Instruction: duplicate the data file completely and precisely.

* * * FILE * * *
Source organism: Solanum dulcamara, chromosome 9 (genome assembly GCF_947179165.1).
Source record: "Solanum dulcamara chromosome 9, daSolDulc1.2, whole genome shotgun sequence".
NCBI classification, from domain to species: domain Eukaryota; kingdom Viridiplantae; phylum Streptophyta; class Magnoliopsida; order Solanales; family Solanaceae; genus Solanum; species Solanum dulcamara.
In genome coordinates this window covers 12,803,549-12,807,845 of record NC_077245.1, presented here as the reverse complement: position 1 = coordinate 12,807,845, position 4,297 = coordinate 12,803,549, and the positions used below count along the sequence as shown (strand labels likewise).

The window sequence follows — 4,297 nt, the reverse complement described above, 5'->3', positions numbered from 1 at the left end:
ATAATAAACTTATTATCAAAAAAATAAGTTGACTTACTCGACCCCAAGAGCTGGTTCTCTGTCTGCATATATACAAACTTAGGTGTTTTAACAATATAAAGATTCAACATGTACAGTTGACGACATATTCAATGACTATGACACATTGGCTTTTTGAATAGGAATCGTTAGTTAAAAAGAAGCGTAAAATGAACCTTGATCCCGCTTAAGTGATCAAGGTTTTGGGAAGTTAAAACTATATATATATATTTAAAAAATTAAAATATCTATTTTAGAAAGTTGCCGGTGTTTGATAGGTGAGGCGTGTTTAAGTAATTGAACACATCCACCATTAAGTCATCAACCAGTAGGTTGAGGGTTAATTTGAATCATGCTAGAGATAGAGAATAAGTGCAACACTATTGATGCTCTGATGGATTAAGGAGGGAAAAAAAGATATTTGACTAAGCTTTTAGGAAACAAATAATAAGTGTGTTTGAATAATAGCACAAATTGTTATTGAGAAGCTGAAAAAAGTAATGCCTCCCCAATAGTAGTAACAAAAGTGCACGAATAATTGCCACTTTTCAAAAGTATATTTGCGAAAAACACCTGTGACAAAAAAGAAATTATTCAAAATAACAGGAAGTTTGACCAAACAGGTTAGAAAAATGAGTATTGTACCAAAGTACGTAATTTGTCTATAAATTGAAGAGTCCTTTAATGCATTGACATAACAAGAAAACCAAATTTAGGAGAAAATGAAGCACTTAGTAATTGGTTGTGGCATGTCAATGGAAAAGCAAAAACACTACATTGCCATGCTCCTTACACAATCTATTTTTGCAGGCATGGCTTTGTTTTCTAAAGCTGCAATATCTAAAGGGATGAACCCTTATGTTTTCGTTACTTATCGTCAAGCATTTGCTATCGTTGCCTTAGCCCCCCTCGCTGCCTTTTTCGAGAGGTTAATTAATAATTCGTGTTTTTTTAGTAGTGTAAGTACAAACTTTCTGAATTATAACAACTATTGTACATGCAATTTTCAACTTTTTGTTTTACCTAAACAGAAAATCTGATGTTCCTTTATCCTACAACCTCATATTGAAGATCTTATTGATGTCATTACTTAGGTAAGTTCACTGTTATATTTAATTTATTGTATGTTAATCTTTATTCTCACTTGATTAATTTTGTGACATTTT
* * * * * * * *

Source organism: Solanum dulcamara, chromosome 9 (genome assembly GCF_947179165.1).
Source record: "Solanum dulcamara chromosome 9, daSolDulc1.2, whole genome shotgun sequence".
NCBI classification, from domain to species: domain Eukaryota; kingdom Viridiplantae; phylum Streptophyta; class Magnoliopsida; order Solanales; family Solanaceae; genus Solanum; species Solanum dulcamara.
In genome coordinates this window covers 12,803,549-12,807,845 of record NC_077245.1, presented here as the reverse complement: position 1 = coordinate 12,807,845, position 4,297 = coordinate 12,803,549, and the positions used below count along the sequence as shown (strand labels likewise).

The window sequence follows — 4,297 nt, the reverse complement described above, 5'->3', positions numbered from 1 at the left end:
ATAATAAACTTATTATCAAAAAAATAAGTTGACTTACTCGACCCCAAGAGCTGGTTCTCTGTCTGCATATATACAAACTTAGGTGTTTTAACAATATAAAGATTCAACATGTACAGTTGACGACATATTCAATGACTATGACACATTGGCTTTTTGAATAGGAATCGTTAGTTAAAAAGAAGCGTAAAATGAACCTTGATCCCGCTTAAGTGATCAAGGTTTTGGGAAGTTAAAACTATATATATATATTTAAAAAATTAAAATATCTATTTTAGAAAGTTGCCGGTGTTTGATAGGTGAGGCGTGTTTAAGTAATTGAACACATCCACCATTAAGTCATCAACCAGTAGGTTGAGGGTTAATTTGAATCATGCTAGAGATAGAGAATAAGTGCAACACTATTGATGCTCTGATGGATTAAGGAGGGAAAAAAAGATATTTGACTAAGCTTTTAGGAAACAAATAATAAGTGTGTTTGAATAATAGCACAAATTGTTATTGAGAAGCTGAAAAAAGTAATGCCTCCCCAATAGTAGTAACAAAAGTGCACGAATAATTGCCACTTTTCAAAAGTATATTTGCGAAAAACACCTGTGACAAAAAAGAAATTATTCAAAATAACAGGAAGTTTGACCAAACAGGTTAGAAAAATGAGTATTGTACCAAAGTACGTAATTTGTCTATAAATTGAAGAGTCCTTTAATGCATTGACATAACAAGAAAACCAAATTTAGGAGAAAATGAAGCACTTAGTAATTGGTTGTGGCATGTCAATGGAAAAGCAAAAACACTACATTGCCATGCTCCTTACACAATCTATTTTTGCAGGCATGGCTTTGTTTTCTAAAGCTGCAATATCTAAAGGGATGAACCCTTATGTTTTCGTTACTTATCGTCAAGCATTTGCTATCGTTGCCTTAGCCCCCCTCGCTGCCTTTTTCGAGAGGTTAATTAATAATTCGTGTTTTTTTAGTAGTGTAAGTACAAACTTTCTGAATTATAACAACTATTGTACATGCAATTTTCAACTTTTTGTTTTACCTAAACAGAAAATCTGATGTTCCTTTATCCTACAACCTCATATTGAAGATCTTATTGATGTCATTACTTAGGTAAGTTCACTGTTATATTTAATTTATTGTATGTTAATCTTTATTCTCACTTGATTAATTTTGTGACATTTT